This will be useful so that people can feel more comfortable posting more things. I want to sell say 10 different items. Maybe even 10 items per day. I 100% do not want to bother a single person that is not interested in those items, but if the only choice is a status feed post to reach people, then I would use the status from time to time.

The problem is that this way many people may never post. Or they will post much less than they’d like to, or they post more than what other people would like. I think everybody loses from this.

I understand that not everyone is trying to sell their goods or services, but I think actually there’s quite a high percentage of people that would be happy if more people knew about whatever way they make their living. With a type of “digital town square” or digital commons or something, people could occupy equal amounts of digital space and either post their business card or whatever message they’d like people to see that pay attention to them.

I was thinking maybe people could even post messages digitally on their own homes on the map. Maybe you want to say you have some free items and instead of posting on the status feed, you can just post it on the map. I think that could be really neat to look at the map and see lemons somewhere or apples or oranges or whatever.

It could also be useful for people that have some cause seeking critical mass. Or maybe so that people could inform others of some happening. Maybe you will be doing construction at a certain day and time and want to let people know. Maybe there’s some environmental hazard or nuisance or stray dog.

Or maybe you want to write a poem or essay or whatever.

I get the idea that we’re not supposed to “sell things” in the “wrong way” like using “sales speak” and so forth and I think that it’s really great that we’re not doing it for the most part, but I think we’re still missing out on a lot of good local information.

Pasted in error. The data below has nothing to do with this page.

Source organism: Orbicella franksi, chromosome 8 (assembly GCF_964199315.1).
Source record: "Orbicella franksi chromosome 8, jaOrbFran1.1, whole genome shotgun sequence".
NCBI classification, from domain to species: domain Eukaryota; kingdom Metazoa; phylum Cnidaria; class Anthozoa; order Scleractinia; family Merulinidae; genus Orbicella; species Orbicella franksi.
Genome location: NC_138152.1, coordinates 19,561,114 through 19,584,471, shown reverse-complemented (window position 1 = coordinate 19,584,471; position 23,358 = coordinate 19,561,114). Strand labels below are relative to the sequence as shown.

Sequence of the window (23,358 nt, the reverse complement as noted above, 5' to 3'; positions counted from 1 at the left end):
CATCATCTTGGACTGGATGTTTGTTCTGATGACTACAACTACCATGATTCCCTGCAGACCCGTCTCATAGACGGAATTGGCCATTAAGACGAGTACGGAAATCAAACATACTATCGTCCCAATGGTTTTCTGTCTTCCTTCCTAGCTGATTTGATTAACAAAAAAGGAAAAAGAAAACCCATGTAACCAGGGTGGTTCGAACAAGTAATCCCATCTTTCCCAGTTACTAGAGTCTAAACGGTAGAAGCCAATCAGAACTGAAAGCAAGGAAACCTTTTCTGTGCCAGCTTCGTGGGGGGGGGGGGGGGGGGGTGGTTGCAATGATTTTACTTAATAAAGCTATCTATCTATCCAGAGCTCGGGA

Right now here’s how it is:

1. You can post to the status feed.
2. You can sort of browse people’s profiles, but not really
3. You can message people directly
4. You can put something on your profile, but it’s unlikely people will see it unless you’re posting, and even if you do post it’s probably mostly unseen.

There’s no in between though. I think a digital virtual commons like a town square or town plaza would be awesome. Perhaps there could be virtual open markets like digital swap meet or there could be other distinctions maybe places to meet to discuss specific issues or what have you.

I guess there are the groups as well, but it still has the status feed problem.

Basically, status feeds aren’t ideal for repeating the exact same message. How often does a tutor want to try to get more students? How often does someone who sells some good or service want to sell their good or service? Maybe some people are totally selling out at capacity whatever… but for the most part… people probably want to keep saying “Items for sale! Items for sale! Get your items!” I think people should be able to do this non-aggressively and annoyingly. So that’s why I think there should be some kind of digital content mapping where each person has their own space on the map and they can post as they wish in that space. It can be where everyone has an equal “cover” on the digital map and then when their “cover” or “square” or avatar gets clicked or hovered on then it can essentially open up to an entire website or scrolling page or whatever.

It’s pretty neat!

Can be great for kids too. Maybe they want to trade their cards or toys or games or whatever… but what maybe wouldn’t be so great is if every kid in the neighborhood would post everyday about individual action figures. But I, ideally, would like to be able to post everyday about what fruit or vegetables I have to sell or if I’m available for tutoring or if I have either items to sell or if I want to talk about some politics or whatever. And if I can do so without bothering anyone, that would be preferable.

I really think nextdoor is the perfect place to add these functionalities, but if they don’t for some reason, I’d like to build it. I have it partially built, but could use a variety of help. Curious about people’s feedback. Maybe some googlers or facebookers or nextdoor want to hire me? I think it would significantly improve communication online and a lot of good would come of it.

the other thing is… what if you just… have a lot to say about a variety of issues… how should you do it? even if the problem wasn’t that i need to keep repeating the same idea or offer again and again… what if there are many issues?